In the process of my research for my objection, it became clear that Land Values (very relevant for homeowners with badly damaged houses) are all over the place and are no basis for a fair deal from the Crown. In fact the whole methodology used for arriving at Land Values in well-established suburbs is inherently flawed. These values were never intended to be used for their current purpose, and although they may appear objective, that objectivity is a very poor proxy for accuracy or fairness.

You don't have to sell to the Crown - in theory one could get a land payout from EQC in lieu of remediation. Whether one gets it in practice may be another matter. To me it looks more like a gamble than a sure thing. Also, the CCC could over time make living here pretty intolerable - no sewerage, water reticulation, roading maintenance, electric power, rubbish collection etc. That is, welcome to Christchurch's barrios. My car is already heartily sick of the roads round here. 

You raised some interesting points Crooked Thumb.

I'm horrified that GEM told you that you were trying to rip off taxpayers by wanting your land revalued.

I've been involved in ChCh property since the late 80s and I know how arbitrary and inaccurate RVs are.  The Govt seems to be taking the simple option on all issues rather than doing what is best to sort issues out fairly.

Although the CERA offer is not compulsory, they are forcing people's hand by effectively making houses uninsurable if they are not damaged already and not repairing the streets.

In many cases people will be far worse off taking the offer, and I am amazed that the Govt seems to be actively trying to rip victims off by offering less than what insurance should cover (when these losses are actually covered by reinsurers not the taxpayers), then on top of that backing the insurance companies with their do nothing approach so that they can save money by not making settlements.

Depending on the wording in your insurance policy, full replacement does not necessarily just mean that they have to build you a new house and you then have to wait until they are able to build one.  Full replacement in a lot of contracts also means that you can buy another property up to the full replacement value of your home, so take this example:

You own a 150m2 house which is built of T&G rimu flooring, timber weatherboard and has a 3m stud height.  There's also a garage landscaping and fencing etc.  Now say it's all a total loss.  All on a 500m2 section in a reasonable area.  Most of the value was in the land because it was an older house but you still managed to get a full replacement policy on it (possibly because the insurers were not particularly clever).

Say it was worth $250,000 pre earthquake.  Market land value was say $200,000.  GV only $220,000 say with land value $130,000 say.

So most policies state that you can only cash settle on indemnity value, so they will offer you $50,000 plus demolish the house.

Now, the replacement value is about $250,000 to build a similar property.  So if your policy allows it you can insist that the insurer pay for a replacement property up to that value, therefore you could in theory go and have the insurance company pay for a house up to that value for you anywhere in NZ (or possibly even Aussie for equivalent value) then sell it and take the cash or do whatever you like with it.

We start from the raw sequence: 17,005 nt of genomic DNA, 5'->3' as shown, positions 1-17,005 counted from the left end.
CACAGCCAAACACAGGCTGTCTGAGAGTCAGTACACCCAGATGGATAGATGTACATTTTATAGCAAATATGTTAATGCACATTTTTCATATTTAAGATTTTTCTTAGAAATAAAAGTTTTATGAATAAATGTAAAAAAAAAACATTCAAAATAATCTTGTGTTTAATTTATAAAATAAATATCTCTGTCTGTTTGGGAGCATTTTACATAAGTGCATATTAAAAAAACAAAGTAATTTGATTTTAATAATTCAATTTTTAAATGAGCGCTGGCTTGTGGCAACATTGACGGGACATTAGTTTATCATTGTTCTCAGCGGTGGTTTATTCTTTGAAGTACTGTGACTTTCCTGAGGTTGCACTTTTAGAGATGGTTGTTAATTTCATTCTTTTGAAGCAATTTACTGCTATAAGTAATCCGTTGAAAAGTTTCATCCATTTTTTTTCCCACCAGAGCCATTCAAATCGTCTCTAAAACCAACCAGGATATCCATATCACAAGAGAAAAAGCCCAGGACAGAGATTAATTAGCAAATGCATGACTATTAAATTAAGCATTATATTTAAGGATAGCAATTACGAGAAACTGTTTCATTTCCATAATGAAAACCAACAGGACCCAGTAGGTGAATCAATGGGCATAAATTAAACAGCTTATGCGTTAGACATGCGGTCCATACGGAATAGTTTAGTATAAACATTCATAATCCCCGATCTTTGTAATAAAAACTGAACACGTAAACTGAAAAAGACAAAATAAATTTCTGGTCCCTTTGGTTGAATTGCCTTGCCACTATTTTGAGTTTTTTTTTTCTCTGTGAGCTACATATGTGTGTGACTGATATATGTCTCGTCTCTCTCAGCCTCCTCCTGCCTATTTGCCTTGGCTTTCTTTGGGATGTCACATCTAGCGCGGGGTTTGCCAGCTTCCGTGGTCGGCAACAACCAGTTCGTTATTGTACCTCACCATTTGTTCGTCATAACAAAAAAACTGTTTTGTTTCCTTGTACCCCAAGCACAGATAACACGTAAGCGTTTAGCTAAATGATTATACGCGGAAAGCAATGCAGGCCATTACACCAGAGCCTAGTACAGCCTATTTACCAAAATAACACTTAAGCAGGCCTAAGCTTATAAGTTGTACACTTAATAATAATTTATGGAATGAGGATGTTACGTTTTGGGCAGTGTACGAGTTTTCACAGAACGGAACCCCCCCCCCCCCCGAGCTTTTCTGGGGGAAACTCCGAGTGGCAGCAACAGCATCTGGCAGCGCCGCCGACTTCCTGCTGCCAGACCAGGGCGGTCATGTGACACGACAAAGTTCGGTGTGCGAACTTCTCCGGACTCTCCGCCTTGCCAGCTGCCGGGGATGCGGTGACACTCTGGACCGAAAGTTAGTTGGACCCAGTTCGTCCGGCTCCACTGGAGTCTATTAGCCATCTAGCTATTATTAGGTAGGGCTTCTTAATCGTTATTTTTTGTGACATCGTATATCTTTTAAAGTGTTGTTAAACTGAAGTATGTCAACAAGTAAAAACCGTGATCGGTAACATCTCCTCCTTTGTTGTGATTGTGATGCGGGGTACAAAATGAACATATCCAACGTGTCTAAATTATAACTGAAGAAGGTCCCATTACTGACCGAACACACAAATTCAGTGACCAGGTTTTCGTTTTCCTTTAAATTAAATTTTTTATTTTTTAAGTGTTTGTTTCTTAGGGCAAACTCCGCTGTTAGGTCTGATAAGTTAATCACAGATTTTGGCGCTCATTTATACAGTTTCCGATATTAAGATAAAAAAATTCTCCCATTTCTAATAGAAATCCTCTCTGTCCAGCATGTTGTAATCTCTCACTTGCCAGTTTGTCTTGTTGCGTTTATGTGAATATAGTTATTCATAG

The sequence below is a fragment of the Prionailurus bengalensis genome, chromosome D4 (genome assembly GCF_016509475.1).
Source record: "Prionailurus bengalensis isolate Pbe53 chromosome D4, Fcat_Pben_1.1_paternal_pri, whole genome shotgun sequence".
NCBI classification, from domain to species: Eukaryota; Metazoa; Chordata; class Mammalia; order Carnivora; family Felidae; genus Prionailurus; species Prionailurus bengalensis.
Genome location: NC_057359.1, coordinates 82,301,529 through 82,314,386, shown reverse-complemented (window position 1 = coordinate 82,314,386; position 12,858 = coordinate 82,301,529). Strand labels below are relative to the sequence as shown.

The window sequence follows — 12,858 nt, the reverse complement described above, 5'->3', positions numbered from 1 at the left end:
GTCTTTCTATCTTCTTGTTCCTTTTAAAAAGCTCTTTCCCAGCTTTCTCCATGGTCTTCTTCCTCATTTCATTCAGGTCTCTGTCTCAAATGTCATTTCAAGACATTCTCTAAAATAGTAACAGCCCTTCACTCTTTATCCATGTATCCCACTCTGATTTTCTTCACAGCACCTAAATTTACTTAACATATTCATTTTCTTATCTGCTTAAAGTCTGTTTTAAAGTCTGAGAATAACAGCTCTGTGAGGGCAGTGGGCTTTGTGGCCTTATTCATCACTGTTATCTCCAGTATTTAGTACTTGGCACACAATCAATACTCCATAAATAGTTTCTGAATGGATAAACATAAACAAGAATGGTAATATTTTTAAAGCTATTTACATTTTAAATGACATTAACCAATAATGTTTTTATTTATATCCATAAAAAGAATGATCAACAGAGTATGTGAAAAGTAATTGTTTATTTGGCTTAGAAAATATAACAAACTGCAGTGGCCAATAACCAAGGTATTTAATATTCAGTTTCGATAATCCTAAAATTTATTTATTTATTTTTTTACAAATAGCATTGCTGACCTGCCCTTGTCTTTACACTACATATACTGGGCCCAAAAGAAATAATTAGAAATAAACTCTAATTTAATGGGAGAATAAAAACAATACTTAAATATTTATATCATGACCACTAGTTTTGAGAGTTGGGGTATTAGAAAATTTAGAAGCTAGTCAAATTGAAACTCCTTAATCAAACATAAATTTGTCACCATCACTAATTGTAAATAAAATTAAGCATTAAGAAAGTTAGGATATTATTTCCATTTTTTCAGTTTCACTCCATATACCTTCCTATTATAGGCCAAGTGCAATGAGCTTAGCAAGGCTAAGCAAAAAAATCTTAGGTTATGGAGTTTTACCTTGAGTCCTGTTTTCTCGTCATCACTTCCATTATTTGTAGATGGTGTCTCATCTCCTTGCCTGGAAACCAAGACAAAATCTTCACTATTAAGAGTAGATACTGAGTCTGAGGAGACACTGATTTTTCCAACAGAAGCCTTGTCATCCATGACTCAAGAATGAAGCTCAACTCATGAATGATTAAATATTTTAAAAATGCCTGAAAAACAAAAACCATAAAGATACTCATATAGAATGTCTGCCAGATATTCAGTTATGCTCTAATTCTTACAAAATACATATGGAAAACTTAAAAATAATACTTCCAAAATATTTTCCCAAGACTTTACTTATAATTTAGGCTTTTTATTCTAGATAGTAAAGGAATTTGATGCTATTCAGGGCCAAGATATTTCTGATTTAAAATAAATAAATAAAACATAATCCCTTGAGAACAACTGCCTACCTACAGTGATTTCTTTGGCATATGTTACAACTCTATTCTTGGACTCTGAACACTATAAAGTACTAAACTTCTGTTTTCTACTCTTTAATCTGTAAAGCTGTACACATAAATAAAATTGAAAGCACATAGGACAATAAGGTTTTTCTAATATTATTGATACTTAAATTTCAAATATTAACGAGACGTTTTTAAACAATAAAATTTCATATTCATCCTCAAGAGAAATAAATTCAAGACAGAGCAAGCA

Now that still leaves you the land, which may have a GV of $130,000.  But you have market valuations pre earthquake for the land of $200,000.  The EQC act says that you are covered up to the market value of the land for the smallest building plot allowed in the zone (which this example is) therefore EQC are actually on the hook for $200,000.

So in this example, you could take the Govt offer of $220,000 or hold out and try for what your insurance covers you for which is something more like $450,000.

Unfortunately a lot of people are getting bullied into either taking low ball insurance payouts or dud Govt deals.

What the Govt should be doing is getting insurance issues sorted for claimants not pandering to insurers who are now trying to rip both claimants and other insured parties off.

Everyone I've spoken to recently is looking at taking their insurance proceeds out of ChCh or perhaps at best buying existing property in ChCh.  Very few are opting to rebuild, so there is really no need for mass new subdivisions etc.

Unfortunately businesses are winding up too. 

So my advice is get the most insurance money you can and use it wisely (ie try for replacement property outside ChCh rather than a rebuild).

Pre land announcement we had already signed a conditional contract for a section in Yaldhurst, handy for work Uni schools shopping and will save time and money on travel. Have finance okayed to settle the section, so can play the long game with our insurer and Crown if necessary.

Looked at a couple of existing houses but they nearly all come with earthquake claims attached, no thanks got enough of that crap to deal with already.  Still feel confident to build on the basis of suitable ground, and will ensure a strong structure is designed and implemented.  Insurance could be a challenge but we are not going to let that stop us.

I share your concern Chris about Chch spiralling downward - there are a lot of disillusioned people out there. Hardly anyone in red (or soon to be red) zones is as lucky as we are - we can still live in our house, and will stay there as long as it suits us. Our house is pretty unique (it will hurt to leave it) and will cost heaps to repair (not that that is going to happen) or replace.

If a lot of people take the cash and leave, the subdivisions will not go ahead in leaps and bounds. This will be a good barometer of the health of the city population-wise. There seem to be quite a few subdivisions in outlying towns, I suspect a lot of the ongoing employment generated by these will be outside the city. The city centre I feel will in future be even less relevant to most people than it already was.

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Days to the General Election: 38
See Party Policies here. Party Lists here.